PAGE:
||te.bst is a BibTeX style file that produces references in an author (year) style. (It is the house style of Theoretical Economics.) Journal articles, books, and contributions to collected volumes are formatted as follows:
Aliprantis, Charalambos D. and Kim C. Border (1994), Infinite Dimensional Analysis. Springer, Berlin.
To get the style, click on this link. Save the resulting page as a file called te.bst in a suitable directory.
Arrow, Kenneth J., Leonid Hurwicz, and Hirofumi Uzawa (1961),
"Constraint qualifications in maximization problems." Naval
Research Logistics Quarterly, 8, 175–191.
Maskin, Eric S. (1985), "The theory of implementation in Nash equilibrium: a survey." In Social Goals and Social Organization (Leonid Hurwicz, David Schmeidler, and Hugo Sonnenschein, eds.), 173–204, Cambridge University Press.
What is suitable? If you have an implementation of TeX that uses a standard directory structure, put the file in something like
base is your base directory for TeX (or perhaps your root directory). The directory
local might alternatively be called
locatexmf, and you can call the subdirectory of
bst anything you like, and indeed may put the file directly in the
bst directory if you wish.
If you don't have a directory like
<base>\local\bibtex\bst, search for other files with the extension
bst on your storage device, and put
te.bst with them. If there is more than one directory containing such files, choose one that is associated with the implementation of TeX you are using and seems to be "local", rather than part of the main system.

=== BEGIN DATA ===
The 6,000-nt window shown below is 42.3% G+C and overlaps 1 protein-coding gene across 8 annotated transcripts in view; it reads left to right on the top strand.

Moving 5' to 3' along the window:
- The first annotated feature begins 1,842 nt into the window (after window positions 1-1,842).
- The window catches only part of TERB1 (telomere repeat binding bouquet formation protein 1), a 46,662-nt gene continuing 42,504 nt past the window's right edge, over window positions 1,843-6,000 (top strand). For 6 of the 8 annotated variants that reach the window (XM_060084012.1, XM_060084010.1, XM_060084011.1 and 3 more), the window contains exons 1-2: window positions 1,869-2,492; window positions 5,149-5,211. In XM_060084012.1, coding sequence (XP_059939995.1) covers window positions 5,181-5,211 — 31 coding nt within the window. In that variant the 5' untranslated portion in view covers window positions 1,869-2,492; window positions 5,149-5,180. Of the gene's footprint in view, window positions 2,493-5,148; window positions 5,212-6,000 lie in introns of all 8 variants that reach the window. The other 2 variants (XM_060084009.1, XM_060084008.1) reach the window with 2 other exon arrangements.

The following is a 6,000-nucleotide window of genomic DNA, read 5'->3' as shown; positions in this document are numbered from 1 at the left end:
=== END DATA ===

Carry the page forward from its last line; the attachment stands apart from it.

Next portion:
(System directories may be overwritten when you upgrade your version of TeX.)
After you have found a home for
te.bst, you may need to refresh the filename database of your TeX system. For example, for MiKTeX, choose Settings -> General -> Refresh FNDB. For BaKoMa TeX, choose Options -> Directories -> Rebuild ls-R (no, I don't understand the logic behind that name, either).
||You may like some features of the TE style, but may want to modify others. In principle you can do so by editing
te.bst. According to the author of BibTeX, Oren Patashnik, the style files are written in a "postfix stack language". I am unable to locate on the web an original copy of Patashnik's documentation, but if you search for "designing bibtex styles oren patashnik"
you'll get links to several copies. Patashnik writes in the documentation that "It's not too hard to figure out how [to write a BibTeX style file] by looking at the standard-style documentation". Maybe it's not hard for aficianados of postfix stack languages, but most homo sapiens will have a bit of trouble making more than trivial changes in an existing style, let alone writing a new style from
A better route is to use the custom-bib package, which creates a style for you based on your answers to a long list of questions.